For instance, take the title track in which Breeze raps from the point of view of the white son who falls in love with a black woman and due to this, discovers his father is a racist bigot:
That being said, the record is peppered with a lot of great humour and is about as far as it gets from being preachy and militant.
The EP didn’t really get its due props until it was re-packaged with 11 extra tracks and re-released in 2003 as Clear Blue Skies, Re:Release.
Given that the original release is long out of print, if you would like to hear Clear Blue Skies as it was originally sequenced, take your Re:Release copy and listen in the following order: 1, 2, 3, 11, 5, 9, 7, 20, 16.
Here’s another track that showcases the grimier side of early Juggaknots:
And Buddy Slim cannot be given enough acclaim for his beat work here.
The soundscapes are dark, dusty, and soulful, adding just enough mood and grit to make the words resonate that much further.
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It always seemed like Breeze was poised to break out.
His lyricism had always been next-level and he clearly garnered the respect of his peers.
Not only was he a member of two underground super-groups – one known as the Indelible MC’s, the other being the Weathermen – but he also managed to land the lead role in Prince Paul‘s (@DJPrincePaul) “hip-hopera” masterpiece, A Prince Among Thieves,which is, in my opinion, perhaps the greatest concept album ever made in the history of hip-hop.
Here’s a taste of all three:
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In spite of these accomplishments, the Juggaknots remain a niche / “in-the-know” indie rap crew.
After a decade-long layoff between albums, they released their sophomore LP, Use Your Confusion, in 2006.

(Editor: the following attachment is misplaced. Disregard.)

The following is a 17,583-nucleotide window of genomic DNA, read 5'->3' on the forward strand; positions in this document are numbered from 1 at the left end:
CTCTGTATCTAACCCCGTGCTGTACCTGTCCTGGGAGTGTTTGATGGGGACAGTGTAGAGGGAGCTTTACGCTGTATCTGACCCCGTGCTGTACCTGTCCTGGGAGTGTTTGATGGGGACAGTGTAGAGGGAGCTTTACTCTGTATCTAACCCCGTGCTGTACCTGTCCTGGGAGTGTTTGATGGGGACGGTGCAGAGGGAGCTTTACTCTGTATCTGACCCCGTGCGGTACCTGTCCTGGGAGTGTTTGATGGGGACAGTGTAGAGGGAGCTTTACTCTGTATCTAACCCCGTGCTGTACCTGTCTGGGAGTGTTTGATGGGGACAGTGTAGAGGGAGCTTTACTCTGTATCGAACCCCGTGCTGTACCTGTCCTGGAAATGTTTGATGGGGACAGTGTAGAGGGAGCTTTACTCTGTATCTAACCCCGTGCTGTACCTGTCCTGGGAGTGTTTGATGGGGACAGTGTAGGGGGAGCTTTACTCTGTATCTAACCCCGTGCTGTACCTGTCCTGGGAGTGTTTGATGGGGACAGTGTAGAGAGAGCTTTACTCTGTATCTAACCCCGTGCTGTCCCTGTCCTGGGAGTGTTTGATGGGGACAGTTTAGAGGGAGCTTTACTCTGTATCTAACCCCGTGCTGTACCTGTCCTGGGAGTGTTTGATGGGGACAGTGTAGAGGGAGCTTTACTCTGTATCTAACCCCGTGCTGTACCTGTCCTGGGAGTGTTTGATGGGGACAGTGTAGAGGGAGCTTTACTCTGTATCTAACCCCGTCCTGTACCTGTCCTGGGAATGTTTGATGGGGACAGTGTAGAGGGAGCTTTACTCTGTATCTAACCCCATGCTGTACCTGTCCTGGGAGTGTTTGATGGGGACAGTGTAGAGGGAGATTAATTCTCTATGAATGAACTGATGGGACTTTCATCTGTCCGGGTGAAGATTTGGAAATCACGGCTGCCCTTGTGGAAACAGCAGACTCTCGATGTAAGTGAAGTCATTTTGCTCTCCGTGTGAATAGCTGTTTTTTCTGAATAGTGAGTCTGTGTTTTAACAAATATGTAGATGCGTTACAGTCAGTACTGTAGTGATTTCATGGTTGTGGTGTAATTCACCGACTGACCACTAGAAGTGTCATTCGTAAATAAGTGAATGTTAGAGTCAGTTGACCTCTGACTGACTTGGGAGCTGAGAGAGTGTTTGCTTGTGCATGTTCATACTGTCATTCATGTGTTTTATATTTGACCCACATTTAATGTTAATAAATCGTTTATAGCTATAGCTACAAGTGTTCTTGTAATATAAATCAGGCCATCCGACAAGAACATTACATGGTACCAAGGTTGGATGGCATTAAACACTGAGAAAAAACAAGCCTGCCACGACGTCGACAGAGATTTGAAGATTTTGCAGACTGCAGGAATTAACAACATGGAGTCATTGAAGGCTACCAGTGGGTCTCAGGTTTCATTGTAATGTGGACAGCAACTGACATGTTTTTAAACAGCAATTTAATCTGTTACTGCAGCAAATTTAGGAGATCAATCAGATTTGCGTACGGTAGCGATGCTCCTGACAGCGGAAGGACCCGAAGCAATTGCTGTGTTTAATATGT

They also upped the sibling-quotient with this record, adding their sister Peridot Smith aka Queen Herawin as an official member of the group / 2nd MC.
She really shines on the following track which is basically a solo joint. And speaking of siblings, it was produced by Oh No (@ohnothedisrupt), the brother of Madlib (@madlib):
Use Your Confusion has aged gracefully, in my opinion.
As mentioned previously, the respect the group commands is quite apparent through the tracklisting alone, as they managed to acquire features from icons such as Slick Rick (@iamSlickRick), Sadat X (@SadatX) of Brand Nubian, and Nine, among others.
There are also a few songs that show how they were again, ever-so-slightly ahead of their time.
The title track works as a fine example of this, with the production sounding like something the majority of rap has only begun to experiment with:
Using the 10-year rule, I am really hoping the ‘Knots return in 2016 with some fresh lava.
These days, the crew is quite passive with the music, as they all double as full-time school teachers.
I also wanted to acknowledge the elusive 4th member of the squad, DJ Boo. I have heard whispers that he is also a relative, perhaps a cousin, but that cannot be confirmed.
In any case, there is no question that the Juggaknots are the ultimate when it comes to sibling rap crews.
To cap the post, here is one of the most recent works from Breeze Brewin’, as he was featured on J-Zone‘s (@jzonedonttweet) comeback 45: